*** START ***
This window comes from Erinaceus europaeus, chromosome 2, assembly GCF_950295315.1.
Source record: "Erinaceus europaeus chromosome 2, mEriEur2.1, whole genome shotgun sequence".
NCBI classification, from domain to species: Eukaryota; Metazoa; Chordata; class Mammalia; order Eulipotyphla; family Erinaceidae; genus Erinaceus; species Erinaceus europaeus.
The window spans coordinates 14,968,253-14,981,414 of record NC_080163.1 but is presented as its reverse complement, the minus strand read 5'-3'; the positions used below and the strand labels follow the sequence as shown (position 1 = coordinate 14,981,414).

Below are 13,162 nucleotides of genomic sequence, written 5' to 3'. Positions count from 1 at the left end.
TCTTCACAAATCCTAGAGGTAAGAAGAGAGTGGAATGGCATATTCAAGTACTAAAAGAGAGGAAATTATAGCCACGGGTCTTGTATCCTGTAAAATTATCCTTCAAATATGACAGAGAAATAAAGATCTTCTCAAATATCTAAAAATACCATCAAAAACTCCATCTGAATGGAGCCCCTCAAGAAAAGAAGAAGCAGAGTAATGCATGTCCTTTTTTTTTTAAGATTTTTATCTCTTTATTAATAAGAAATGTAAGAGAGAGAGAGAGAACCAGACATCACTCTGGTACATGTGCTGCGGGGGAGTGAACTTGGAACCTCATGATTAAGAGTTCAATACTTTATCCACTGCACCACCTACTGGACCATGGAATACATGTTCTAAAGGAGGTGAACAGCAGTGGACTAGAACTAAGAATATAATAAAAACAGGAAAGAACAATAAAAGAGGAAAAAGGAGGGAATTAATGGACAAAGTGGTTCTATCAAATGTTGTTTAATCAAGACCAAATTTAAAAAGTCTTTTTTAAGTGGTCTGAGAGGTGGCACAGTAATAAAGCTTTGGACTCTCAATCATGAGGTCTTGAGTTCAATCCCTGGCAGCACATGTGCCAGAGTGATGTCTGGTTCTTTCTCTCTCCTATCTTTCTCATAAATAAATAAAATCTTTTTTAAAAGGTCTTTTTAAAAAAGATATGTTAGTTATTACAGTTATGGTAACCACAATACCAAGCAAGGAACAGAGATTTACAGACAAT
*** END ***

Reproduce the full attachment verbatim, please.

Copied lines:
This window comes from Erinaceus europaeus, chromosome 2, assembly GCF_950295315.1.
Source record: "Erinaceus europaeus chromosome 2, mEriEur2.1, whole genome shotgun sequence".
NCBI classification, from domain to species: Eukaryota; Metazoa; Chordata; class Mammalia; order Eulipotyphla; family Erinaceidae; genus Erinaceus; species Erinaceus europaeus.
The window spans coordinates 14,968,253-14,981,414 of record NC_080163.1 but is presented as its reverse complement, the minus strand read 5'-3'; the positions used below and the strand labels follow the sequence as shown (position 1 = coordinate 14,981,414).

Below are 13,162 nucleotides of genomic sequence, written 5' to 3'. Positions count from 1 at the left end.
TCTTCACAAATCCTAGAGGTAAGAAGAGAGTGGAATGGCATATTCAAGTACTAAAAGAGAGGAAATTATAGCCACGGGTCTTGTATCCTGTAAAATTATCCTTCAAATATGACAGAGAAATAAAGATCTTCTCAAATATCTAAAAATACCATCAAAAACTCCATCTGAATGGAGCCCCTCAAGAAAAGAAGAAGCAGAGTAATGCATGTCCTTTTTTTTTTAAGATTTTTATCTCTTTATTAATAAGAAATGTAAGAGAGAGAGAGAGAACCAGACATCACTCTGGTACATGTGCTGCGGGGGAGTGAACTTGGAACCTCATGATTAAGAGTTCAATACTTTATCCACTGCACCACCTACTGGACCATGGAATACATGTTCTAAAGGAGGTGAACAGCAGTGGACTAGAACTAAGAATATAATAAAAACAGGAAAGAACAATAAAAGAGGAAAAAGGAGGGAATTAATGGACAAAGTGGTTCTATCAAATGTTGTTTAATCAAGACCAAATTTAAAAAGTCTTTTTTAAGTGGTCTGAGAGGTGGCACAGTAATAAAGCTTTGGACTCTCAATCATGAGGTCTTGAGTTCAATCCCTGGCAGCACATGTGCCAGAGTGATGTCTGGTTCTTTCTCTCTCCTATCTTTCTCATAAATAAATAAAATCTTTTTTAAAAGGTCTTTTTAAAAAAGATATGTTAGTTATTACAGTTATGGTAACCACAATACCAAGCAAGGAACAGAGATTTACAGACAAT